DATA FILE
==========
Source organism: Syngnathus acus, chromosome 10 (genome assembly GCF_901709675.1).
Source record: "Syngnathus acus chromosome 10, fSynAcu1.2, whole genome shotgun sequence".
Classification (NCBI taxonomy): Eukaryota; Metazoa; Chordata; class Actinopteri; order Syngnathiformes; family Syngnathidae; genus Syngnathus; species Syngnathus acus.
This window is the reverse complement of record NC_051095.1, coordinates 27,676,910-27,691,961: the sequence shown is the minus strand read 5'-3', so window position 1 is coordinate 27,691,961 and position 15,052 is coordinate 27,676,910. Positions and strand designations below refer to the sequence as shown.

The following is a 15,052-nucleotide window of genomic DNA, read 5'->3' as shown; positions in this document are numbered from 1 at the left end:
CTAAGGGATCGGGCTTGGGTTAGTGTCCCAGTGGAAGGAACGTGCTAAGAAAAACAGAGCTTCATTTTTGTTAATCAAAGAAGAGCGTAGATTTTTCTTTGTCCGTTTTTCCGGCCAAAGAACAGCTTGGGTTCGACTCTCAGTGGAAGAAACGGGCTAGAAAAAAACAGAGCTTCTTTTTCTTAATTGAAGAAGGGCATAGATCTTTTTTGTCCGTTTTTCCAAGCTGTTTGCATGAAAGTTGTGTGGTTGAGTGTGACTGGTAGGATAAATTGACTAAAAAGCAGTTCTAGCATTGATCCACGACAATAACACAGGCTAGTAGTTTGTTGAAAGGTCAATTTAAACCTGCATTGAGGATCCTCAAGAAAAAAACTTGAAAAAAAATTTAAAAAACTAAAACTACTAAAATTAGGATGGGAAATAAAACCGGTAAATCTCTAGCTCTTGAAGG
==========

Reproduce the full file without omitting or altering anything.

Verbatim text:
Source organism: Syngnathus acus, chromosome 10 (genome assembly GCF_901709675.1).
Source record: "Syngnathus acus chromosome 10, fSynAcu1.2, whole genome shotgun sequence".
Classification (NCBI taxonomy): Eukaryota; Metazoa; Chordata; class Actinopteri; order Syngnathiformes; family Syngnathidae; genus Syngnathus; species Syngnathus acus.
This window is the reverse complement of record NC_051095.1, coordinates 27,676,910-27,691,961: the sequence shown is the minus strand read 5'-3', so window position 1 is coordinate 27,691,961 and position 15,052 is coordinate 27,676,910. Positions and strand designations below refer to the sequence as shown.

The following is a 15,052-nucleotide window of genomic DNA, read 5'->3' as shown; positions in this document are numbered from 1 at the left end:
CTAAGGGATCGGGCTTGGGTTAGTGTCCCAGTGGAAGGAACGTGCTAAGAAAAACAGAGCTTCATTTTTGTTAATCAAAGAAGAGCGTAGATTTTTCTTTGTCCGTTTTTCCGGCCAAAGAACAGCTTGGGTTCGACTCTCAGTGGAAGAAACGGGCTAGAAAAAAACAGAGCTTCTTTTTCTTAATTGAAGAAGGGCATAGATCTTTTTTGTCCGTTTTTCCAAGCTGTTTGCATGAAAGTTGTGTGGTTGAGTGTGACTGGTAGGATAAATTGACTAAAAAGCAGTTCTAGCATTGATCCACGACAATAACACAGGCTAGTAGTTTGTTGAAAGGTCAATTTAAACCTGCATTGAGGATCCTCAAGAAAAAAACTTGAAAAAAAATTTAAAAAACTAAAACTACTAAAATTAGGATGGGAAATAAAACCGGTAAATCTCTAGCTCTTGAAGG